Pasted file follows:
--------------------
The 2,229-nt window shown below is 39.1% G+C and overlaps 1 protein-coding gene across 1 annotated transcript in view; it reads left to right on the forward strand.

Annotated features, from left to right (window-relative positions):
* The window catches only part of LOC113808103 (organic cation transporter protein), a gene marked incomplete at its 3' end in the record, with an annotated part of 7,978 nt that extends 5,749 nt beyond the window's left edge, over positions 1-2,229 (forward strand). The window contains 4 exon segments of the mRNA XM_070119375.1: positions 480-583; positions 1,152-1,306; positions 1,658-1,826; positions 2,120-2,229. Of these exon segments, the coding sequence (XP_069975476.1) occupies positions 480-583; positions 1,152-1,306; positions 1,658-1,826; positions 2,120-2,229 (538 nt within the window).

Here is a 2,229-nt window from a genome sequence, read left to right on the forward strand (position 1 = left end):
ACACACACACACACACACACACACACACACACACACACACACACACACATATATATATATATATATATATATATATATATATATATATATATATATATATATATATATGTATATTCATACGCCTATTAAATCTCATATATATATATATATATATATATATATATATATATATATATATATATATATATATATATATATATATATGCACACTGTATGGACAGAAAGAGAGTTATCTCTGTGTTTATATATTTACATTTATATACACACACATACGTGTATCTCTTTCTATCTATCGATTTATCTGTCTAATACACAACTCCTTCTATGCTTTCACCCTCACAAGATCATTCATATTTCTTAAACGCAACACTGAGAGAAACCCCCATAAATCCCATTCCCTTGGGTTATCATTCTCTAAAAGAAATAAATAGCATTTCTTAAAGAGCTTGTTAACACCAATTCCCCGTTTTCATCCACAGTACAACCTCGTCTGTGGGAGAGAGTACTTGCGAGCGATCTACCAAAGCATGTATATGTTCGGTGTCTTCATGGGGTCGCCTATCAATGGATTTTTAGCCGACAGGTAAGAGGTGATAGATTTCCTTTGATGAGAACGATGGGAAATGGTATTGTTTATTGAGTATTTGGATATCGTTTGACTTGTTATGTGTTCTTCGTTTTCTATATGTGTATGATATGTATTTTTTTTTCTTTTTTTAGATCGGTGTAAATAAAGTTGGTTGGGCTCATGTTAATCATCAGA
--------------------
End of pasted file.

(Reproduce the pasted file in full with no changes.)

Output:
The 2,229-nt window shown below is 39.1% G+C and overlaps 1 protein-coding gene across 1 annotated transcript in view; it reads left to right on the forward strand.

Annotated features, from left to right (window-relative positions):
* The window catches only part of LOC113808103 (organic cation transporter protein), a gene marked incomplete at its 3' end in the record, with an annotated part of 7,978 nt that extends 5,749 nt beyond the window's left edge, over positions 1-2,229 (forward strand). The window contains 4 exon segments of the mRNA XM_070119375.1: positions 480-583; positions 1,152-1,306; positions 1,658-1,826; positions 2,120-2,229. Of these exon segments, the coding sequence (XP_069975476.1) occupies positions 480-583; positions 1,152-1,306; positions 1,658-1,826; positions 2,120-2,229 (538 nt within the window).

Here is a 2,229-nt window from a genome sequence, read left to right on the forward strand (position 1 = left end):
ACACACACACACACACACACACACACACACACACACACACACACACACATATATATATATATATATATATATATATATATATATATATATATATATATATATATATATGTATATTCATACGCCTATTAAATCTCATATATATATATATATATATATATATATATATATATATATATATATATATATATATATATATATATATATGCACACTGTATGGACAGAAAGAGAGTTATCTCTGTGTTTATATATTTACATTTATATACACACACATACGTGTATCTCTTTCTATCTATCGATTTATCTGTCTAATACACAACTCCTTCTATGCTTTCACCCTCACAAGATCATTCATATTTCTTAAACGCAACACTGAGAGAAACCCCCATAAATCCCATTCCCTTGGGTTATCATTCTCTAAAAGAAATAAATAGCATTTCTTAAAGAGCTTGTTAACACCAATTCCCCGTTTTCATCCACAGTACAACCTCGTCTGTGGGAGAGAGTACTTGCGAGCGATCTACCAAAGCATGTATATGTTCGGTGTCTTCATGGGGTCGCCTATCAATGGATTTTTAGCCGACAGGTAAGAGGTGATAGATTTCCTTTGATGAGAACGATGGGAAATGGTATTGTTTATTGAGTATTTGGATATCGTTTGACTTGTTATGTGTTCTTCGTTTTCTATATGTGTATGATATGTATTTTTTTTTCTTTTTTTAGATCGGTGTAAATAAAGTTGGTTGGGCTCATGTTAATCATCAGA